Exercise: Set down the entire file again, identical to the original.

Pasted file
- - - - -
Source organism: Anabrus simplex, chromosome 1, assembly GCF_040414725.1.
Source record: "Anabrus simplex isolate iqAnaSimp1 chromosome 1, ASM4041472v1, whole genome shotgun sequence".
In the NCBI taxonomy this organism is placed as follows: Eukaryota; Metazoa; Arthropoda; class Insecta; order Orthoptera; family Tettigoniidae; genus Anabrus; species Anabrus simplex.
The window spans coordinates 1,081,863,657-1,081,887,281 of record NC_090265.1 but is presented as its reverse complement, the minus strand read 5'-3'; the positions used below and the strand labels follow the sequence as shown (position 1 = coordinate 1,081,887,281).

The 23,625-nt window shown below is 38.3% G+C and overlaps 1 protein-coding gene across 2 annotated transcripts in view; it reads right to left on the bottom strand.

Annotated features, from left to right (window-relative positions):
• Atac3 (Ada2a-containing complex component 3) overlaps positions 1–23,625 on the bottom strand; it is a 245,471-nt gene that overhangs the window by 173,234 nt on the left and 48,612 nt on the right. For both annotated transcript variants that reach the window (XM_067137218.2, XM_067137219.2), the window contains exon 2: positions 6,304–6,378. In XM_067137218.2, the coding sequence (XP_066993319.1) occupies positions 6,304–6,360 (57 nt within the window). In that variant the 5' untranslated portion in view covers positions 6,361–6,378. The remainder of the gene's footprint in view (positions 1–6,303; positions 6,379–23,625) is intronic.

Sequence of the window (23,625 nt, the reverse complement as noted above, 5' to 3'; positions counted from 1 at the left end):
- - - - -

Source organism: Anabrus simplex, chromosome 1, assembly GCF_040414725.1.
Source record: "Anabrus simplex isolate iqAnaSimp1 chromosome 1, ASM4041472v1, whole genome shotgun sequence".
In the NCBI taxonomy this organism is placed as follows: Eukaryota; Metazoa; Arthropoda; class Insecta; order Orthoptera; family Tettigoniidae; genus Anabrus; species Anabrus simplex.
The window spans coordinates 1,081,863,657-1,081,887,281 of record NC_090265.1 but is presented as its reverse complement, the minus strand read 5'-3'; the positions used below and the strand labels follow the sequence as shown (position 1 = coordinate 1,081,887,281).

The 23,625-nt window shown below is 38.3% G+C and overlaps 1 protein-coding gene across 2 annotated transcripts in view; it reads right to left on the bottom strand.

Annotated features, from left to right (window-relative positions):
• Atac3 (Ada2a-containing complex component 3) overlaps positions 1–23,625 on the bottom strand; it is a 245,471-nt gene that overhangs the window by 173,234 nt on the left and 48,612 nt on the right. For both annotated transcript variants that reach the window (XM_067137218.2, XM_067137219.2), the window contains exon 2: positions 6,304–6,378. In XM_067137218.2, the coding sequence (XP_066993319.1) occupies positions 6,304–6,360 (57 nt within the window). In that variant the 5' untranslated portion in view covers positions 6,361–6,378. The remainder of the gene's footprint in view (positions 1–6,303; positions 6,379–23,625) is intronic.

Sequence of the window (23,625 nt, the reverse complement as noted above, 5' to 3'; positions counted from 1 at the left end):